The Everglades National Park lies at the southern tip of Florida, facing the stepping-stone string of islands that extends far into the Gulf of Mexico towards Key West. A vast area of swamp, thick vegetation, shallow lakes and water channels, the Everglades looked intimidating and impenetrable to the first European explorers who visited the area.
The large local population of alligators and crocodiles probably didn’t help.
It remains largely uninhabited to this day, despite being surrounded by heavily populated urban areas including Miami.
While the southwestern corner of the Everglades is now legally protected as a national park, the 20th century was unkind to the region.
Drainage channels and dikes, built in the early and mid 20th century to reduce flooding and reclaim land for agriculture, disturbed the natural flow of water across the the whole of southern Florida.
Lake Okeechobee, Florida’s largest, was surrounded by flood defences.
Two thousand square kilometres of former marshland next to the lake – a quarter of the historical Everglades region – disappeared under sugarcane fields.
The degraded Everglades of today reflect this past century of damage, with large areas lost entirely, and the remaining protected landscapes continuing to be harmed by pollution and disrupted water flow.
We have been working for the past few months with the Everglades Foundation and US challenge prize organisers Verb Inc on a prize to reverse the damage to the Everglades from one of its most serious pollutants: phosphorus.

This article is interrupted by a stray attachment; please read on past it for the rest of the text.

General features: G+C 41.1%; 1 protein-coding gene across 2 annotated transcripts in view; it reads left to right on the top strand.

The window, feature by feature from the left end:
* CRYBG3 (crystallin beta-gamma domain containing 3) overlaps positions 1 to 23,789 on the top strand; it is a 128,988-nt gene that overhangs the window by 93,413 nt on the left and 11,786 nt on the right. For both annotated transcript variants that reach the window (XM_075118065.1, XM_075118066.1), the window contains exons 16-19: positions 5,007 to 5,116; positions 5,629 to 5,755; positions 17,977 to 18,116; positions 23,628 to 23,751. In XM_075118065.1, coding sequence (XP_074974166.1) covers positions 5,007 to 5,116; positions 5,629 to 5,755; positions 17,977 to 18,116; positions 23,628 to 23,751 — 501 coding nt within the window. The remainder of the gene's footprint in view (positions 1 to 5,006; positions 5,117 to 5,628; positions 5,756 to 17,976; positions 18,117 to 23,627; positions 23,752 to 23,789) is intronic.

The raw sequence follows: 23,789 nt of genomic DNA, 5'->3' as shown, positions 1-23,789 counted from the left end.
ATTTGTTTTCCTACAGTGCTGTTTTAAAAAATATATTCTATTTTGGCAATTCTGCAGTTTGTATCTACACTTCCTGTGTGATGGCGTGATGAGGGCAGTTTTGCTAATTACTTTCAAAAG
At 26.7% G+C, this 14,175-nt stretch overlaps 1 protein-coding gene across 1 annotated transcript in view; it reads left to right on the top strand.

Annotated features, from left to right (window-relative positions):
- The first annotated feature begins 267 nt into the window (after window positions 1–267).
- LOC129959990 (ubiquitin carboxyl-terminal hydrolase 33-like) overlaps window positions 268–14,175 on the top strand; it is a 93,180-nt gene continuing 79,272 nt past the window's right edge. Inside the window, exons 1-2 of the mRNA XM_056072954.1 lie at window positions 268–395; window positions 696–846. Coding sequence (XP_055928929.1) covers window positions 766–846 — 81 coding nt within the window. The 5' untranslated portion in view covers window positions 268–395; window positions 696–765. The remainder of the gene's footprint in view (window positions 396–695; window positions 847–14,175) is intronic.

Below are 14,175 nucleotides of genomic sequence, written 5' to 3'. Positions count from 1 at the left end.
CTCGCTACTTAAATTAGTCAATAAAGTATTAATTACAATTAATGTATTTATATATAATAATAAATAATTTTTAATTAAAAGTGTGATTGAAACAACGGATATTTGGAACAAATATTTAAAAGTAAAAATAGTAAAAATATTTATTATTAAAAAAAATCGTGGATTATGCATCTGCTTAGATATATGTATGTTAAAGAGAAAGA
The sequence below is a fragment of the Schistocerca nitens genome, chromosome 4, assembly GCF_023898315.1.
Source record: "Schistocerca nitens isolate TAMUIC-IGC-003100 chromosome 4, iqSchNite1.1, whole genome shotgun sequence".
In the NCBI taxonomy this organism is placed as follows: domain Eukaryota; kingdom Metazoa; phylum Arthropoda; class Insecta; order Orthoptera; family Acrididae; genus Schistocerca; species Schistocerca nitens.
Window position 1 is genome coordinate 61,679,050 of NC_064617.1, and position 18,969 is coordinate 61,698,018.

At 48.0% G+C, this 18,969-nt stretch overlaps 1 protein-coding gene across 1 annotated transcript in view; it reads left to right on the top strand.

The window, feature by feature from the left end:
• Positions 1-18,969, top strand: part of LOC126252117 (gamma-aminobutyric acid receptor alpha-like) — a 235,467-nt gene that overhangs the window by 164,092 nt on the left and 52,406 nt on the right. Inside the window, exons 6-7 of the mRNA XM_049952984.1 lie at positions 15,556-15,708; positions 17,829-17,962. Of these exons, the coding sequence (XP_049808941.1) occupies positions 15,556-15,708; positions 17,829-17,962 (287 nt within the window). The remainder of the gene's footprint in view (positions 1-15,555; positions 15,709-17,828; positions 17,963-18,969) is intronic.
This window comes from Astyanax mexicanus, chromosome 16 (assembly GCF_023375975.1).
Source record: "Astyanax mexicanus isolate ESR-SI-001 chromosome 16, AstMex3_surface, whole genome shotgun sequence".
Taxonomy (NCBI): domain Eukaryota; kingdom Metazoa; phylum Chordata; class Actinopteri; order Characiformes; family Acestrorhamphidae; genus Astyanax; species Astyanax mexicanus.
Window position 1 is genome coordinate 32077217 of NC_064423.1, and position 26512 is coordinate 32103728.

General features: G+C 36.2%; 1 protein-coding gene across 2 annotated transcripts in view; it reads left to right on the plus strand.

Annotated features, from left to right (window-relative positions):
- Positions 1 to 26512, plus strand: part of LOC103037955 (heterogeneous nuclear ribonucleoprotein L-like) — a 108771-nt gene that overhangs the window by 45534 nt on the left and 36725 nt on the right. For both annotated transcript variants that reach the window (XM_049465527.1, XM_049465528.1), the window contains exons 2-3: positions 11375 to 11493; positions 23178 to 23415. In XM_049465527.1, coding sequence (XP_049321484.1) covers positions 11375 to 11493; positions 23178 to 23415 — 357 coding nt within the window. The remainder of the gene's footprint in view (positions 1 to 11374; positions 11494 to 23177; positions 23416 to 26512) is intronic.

The problem with phosphorus is not that it’s toxic, but that it is so good for plants. Phosphorus-based compounds are one of the main components of agricultural fertilisers, included because it encourages vigorous growth of plants’ roots and shoots. For sugarcane, a type of grass, this is great. For the Everglades, this is a disaster.
The ecosystem of the Everglades developed over millennia, with rain and river water washing through the marshland, creating a region very low in dissolved nutrients. Nutrient-hungry, fast-growing plants couldn’t grow there, and so a unique ecosystem emerged, based on plants that could thrive with very few nutrients.
With the influx of fertilised water in the mid 20th century, this suddenly changed, and invasive species have been able to establish themselves in the Everglades – outcompeting and smothering the Everglades’ native plants and destroying the habitats its animals relied on.
Restoring the balance to the Everglades’ ecosystem will have to involve solving the problem of phosphorus pollution.
There are ways of getting dissolved phosphorus out of water, such as constructed wetlands that use plants to extract the phosphorus.
But they are expensive, take up a lot of space, and often aren’t much good at bringing concentrations down to the very low levels the Everglades had in the past.
The Everglades Foundation’s $10m George Barley Prize – which will launch in 2016 – will incentivise companies to develop new technologies that can extract phosphorus from the water at radically lower costs than before.
The technologies developed in this process will be useful around the world.
Although the Everglades is a uniquely tough environment to restore, as the required phosphorus level is so low, the problem of fertiliser pollution in waterways is widespread around the world. Even outside of fragile ecosystems like national parks, fertiliser runoff causes serious problems like algal blooms, eutrophication and fish death.
Developing a low-cost technology for phosphorus removal will help restore degraded ecosystems around the world – and ensure that the surviving parts of the Everglades remain as intimidating and impenetrable as ever.
Illustration: Science Practice/Nesta